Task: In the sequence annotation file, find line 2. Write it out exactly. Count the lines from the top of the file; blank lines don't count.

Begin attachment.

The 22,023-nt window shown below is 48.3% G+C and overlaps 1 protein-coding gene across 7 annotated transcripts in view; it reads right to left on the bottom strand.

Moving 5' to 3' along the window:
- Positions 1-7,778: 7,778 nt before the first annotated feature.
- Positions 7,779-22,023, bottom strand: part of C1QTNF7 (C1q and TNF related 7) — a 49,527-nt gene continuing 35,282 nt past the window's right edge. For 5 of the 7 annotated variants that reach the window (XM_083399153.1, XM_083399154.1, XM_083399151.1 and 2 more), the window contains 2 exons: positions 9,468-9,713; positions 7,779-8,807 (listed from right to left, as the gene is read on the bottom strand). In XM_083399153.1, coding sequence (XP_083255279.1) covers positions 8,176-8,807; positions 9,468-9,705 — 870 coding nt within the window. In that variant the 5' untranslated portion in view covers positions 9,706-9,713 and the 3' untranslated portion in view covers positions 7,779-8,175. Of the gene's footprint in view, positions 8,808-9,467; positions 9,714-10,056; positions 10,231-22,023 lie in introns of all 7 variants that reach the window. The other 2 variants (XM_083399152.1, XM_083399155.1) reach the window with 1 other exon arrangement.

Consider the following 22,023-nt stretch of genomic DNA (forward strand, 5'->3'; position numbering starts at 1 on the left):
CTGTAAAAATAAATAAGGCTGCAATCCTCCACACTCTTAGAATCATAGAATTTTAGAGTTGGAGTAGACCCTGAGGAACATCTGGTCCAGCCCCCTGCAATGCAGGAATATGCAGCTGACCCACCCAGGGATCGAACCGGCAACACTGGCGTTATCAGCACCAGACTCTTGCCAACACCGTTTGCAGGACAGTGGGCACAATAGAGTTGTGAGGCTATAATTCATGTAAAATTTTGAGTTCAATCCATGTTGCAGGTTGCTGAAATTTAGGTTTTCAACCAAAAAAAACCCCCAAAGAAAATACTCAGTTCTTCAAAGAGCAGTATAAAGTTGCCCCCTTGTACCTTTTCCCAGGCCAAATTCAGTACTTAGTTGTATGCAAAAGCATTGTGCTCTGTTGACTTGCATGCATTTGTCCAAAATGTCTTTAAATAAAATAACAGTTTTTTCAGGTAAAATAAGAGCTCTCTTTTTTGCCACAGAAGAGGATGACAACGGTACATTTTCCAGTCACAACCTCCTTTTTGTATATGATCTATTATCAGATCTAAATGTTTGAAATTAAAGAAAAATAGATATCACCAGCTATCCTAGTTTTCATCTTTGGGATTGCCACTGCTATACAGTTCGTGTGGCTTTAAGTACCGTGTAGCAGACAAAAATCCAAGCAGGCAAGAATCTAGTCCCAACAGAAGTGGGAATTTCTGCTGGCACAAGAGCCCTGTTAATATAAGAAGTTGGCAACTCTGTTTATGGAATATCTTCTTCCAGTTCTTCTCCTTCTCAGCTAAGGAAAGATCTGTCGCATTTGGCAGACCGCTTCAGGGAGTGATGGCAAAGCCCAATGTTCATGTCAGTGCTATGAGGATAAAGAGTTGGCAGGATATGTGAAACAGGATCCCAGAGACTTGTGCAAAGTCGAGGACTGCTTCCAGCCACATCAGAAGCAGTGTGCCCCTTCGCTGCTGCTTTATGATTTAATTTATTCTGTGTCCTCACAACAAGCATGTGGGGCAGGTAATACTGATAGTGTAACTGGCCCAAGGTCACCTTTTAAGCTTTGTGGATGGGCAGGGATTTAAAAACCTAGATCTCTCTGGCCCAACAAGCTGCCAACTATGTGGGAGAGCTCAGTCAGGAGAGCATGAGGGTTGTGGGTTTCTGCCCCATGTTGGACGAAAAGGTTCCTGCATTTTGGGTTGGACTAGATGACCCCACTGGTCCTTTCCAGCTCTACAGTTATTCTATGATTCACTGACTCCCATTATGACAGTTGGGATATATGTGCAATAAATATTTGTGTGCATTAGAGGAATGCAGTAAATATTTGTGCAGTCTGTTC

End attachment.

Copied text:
Moving 5' to 3' along the window: